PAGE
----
The frightening reality of VR
Samsung takes on your fears as it adapts a global platform to Canada.
This article appears in the March/April 2017 issue of strategy.
Virtual reality was born out of gaming, which explains why most brands are still resigned to using it for some kind of entertainment experience. But some are breaking away, using VR for educational value or personal betterment. Headache remedy Excedrin has used the tech to simulate migraine symptoms to build empathy among non-migraine sufferers, and Häagen-Dasz lets users see the world through the eyes of bees.
Proving those meaningful benefits is important to Samsung, which is looking to drive adoption of VR among Canadian consumers. That is part of the reason it recently brought its global “#BeFearless” platform to Canada.
The Samsung Galaxy phone and VR headset place people in virtual situations to help them overcome their fears: standing on a suspension bridge for those afraid of heights, or addressing a roomful of people for those who fear public speaking.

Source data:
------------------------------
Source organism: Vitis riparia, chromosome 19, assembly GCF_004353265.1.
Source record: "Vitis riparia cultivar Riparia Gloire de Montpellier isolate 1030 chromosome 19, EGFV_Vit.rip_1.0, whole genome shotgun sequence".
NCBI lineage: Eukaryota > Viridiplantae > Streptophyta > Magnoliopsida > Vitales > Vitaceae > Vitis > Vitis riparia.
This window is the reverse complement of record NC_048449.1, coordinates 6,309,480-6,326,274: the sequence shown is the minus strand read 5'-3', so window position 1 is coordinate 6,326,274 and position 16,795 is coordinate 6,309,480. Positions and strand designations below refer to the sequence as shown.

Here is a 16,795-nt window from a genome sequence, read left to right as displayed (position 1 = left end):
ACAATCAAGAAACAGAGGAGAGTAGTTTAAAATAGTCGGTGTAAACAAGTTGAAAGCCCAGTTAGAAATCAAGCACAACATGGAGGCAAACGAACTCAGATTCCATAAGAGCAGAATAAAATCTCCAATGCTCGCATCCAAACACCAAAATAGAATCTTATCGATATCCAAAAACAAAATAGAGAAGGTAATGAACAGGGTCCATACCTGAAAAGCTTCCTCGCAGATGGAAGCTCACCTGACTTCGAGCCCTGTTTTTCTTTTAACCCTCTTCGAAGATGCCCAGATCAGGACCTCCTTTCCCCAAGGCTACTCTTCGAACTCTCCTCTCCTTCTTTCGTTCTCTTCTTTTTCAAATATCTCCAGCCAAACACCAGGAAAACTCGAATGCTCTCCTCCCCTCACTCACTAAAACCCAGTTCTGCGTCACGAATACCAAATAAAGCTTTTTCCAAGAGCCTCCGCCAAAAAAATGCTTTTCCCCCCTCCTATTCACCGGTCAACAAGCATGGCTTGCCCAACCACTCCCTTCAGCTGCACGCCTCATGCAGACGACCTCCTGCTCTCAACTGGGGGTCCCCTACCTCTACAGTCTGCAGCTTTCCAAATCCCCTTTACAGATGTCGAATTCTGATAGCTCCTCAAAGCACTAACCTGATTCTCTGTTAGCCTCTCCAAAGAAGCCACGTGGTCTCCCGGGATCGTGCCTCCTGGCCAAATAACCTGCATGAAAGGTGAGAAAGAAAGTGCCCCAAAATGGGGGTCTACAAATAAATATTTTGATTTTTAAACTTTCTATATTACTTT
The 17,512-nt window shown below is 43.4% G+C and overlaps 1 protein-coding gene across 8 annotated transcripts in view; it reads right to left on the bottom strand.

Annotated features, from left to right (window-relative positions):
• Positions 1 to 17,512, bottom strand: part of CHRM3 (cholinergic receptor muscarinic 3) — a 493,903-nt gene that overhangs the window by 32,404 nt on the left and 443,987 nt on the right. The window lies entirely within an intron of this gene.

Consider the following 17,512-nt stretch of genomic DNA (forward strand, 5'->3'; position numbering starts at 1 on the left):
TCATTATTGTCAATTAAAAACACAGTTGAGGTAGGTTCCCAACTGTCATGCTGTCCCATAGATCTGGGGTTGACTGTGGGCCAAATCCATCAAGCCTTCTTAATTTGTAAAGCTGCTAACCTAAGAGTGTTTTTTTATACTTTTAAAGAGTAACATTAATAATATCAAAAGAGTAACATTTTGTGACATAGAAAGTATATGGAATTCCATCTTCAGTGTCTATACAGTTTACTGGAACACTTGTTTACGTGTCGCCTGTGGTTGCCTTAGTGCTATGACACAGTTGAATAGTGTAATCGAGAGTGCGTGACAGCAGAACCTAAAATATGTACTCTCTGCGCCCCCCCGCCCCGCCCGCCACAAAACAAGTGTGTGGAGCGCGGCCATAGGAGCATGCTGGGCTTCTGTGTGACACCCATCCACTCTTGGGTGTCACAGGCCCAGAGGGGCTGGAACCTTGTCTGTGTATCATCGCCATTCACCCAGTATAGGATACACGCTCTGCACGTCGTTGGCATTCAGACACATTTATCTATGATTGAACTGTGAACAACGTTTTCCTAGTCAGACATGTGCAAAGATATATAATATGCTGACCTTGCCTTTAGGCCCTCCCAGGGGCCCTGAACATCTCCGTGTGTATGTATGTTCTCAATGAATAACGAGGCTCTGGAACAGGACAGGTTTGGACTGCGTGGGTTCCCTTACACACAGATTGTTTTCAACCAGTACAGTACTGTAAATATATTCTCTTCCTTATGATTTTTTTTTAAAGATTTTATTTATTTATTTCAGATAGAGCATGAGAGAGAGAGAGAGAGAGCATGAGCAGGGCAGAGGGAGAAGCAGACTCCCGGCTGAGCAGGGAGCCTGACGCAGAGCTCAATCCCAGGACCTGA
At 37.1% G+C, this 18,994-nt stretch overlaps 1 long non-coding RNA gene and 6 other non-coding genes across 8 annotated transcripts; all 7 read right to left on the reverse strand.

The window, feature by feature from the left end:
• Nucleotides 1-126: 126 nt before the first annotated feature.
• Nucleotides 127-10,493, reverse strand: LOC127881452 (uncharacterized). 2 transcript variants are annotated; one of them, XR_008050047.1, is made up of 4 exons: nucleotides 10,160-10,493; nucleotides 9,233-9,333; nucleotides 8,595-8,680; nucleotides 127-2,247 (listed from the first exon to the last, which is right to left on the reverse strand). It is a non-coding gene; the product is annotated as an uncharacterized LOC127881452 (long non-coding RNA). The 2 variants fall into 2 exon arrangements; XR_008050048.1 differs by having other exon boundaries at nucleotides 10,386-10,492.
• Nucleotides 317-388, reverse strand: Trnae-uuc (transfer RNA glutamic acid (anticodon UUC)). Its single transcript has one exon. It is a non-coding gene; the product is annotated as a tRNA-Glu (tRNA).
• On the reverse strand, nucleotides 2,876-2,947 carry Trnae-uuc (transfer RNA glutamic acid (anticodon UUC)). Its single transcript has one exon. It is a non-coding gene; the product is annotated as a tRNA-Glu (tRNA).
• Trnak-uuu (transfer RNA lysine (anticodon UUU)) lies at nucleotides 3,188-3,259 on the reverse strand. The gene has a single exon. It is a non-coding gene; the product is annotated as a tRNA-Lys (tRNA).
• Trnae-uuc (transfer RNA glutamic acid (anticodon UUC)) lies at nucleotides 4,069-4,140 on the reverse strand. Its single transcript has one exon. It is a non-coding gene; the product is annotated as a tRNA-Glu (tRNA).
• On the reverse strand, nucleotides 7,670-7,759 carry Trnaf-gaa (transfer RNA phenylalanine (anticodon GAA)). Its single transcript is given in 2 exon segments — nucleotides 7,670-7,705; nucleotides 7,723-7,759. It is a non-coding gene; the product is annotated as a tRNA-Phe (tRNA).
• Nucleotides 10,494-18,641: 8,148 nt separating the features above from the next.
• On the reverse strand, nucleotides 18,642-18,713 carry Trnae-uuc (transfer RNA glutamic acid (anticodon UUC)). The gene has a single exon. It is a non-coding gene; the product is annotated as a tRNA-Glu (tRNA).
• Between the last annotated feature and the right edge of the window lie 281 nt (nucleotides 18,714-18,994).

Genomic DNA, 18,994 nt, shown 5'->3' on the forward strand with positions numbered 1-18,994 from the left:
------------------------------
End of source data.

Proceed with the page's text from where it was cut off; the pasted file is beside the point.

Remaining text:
“These fears create real barriers in people’s lives, and addressing them is part of Samsung’s ongoing journey of demonstrating real-life benefits as a way to bring our brand to life,” says Mark Childs, CMO at Samsung Canada.
The campaign was launched with global creative, but Samsung also followed six Canadians as they trained to overcome their fears with the devices. Silken Laumann, former Canadian Olympian, went along to help set goals and coach them through challenges. Tomorrow, Samsung will launch the doc-style creative unique to Canada on digital and social channels to reach its early adopter “millennial-minded” audience.
“A fear of heights and public speaking impact more Canadians than one might expect,” Childs says. “But our hope is anyone could look at this and see the connection between Samsung’s technology and the potential it has for other barriers in their own lives.”
The Canadian campaign has been supported by Samsung’s regular agency roster – Cheil Canada, Starcom and North Strategic – as well as Facebook and Oculus on its development.
“This is a global platform, but the core of it is people and the unique situations and challenges in their lives,” Childs says.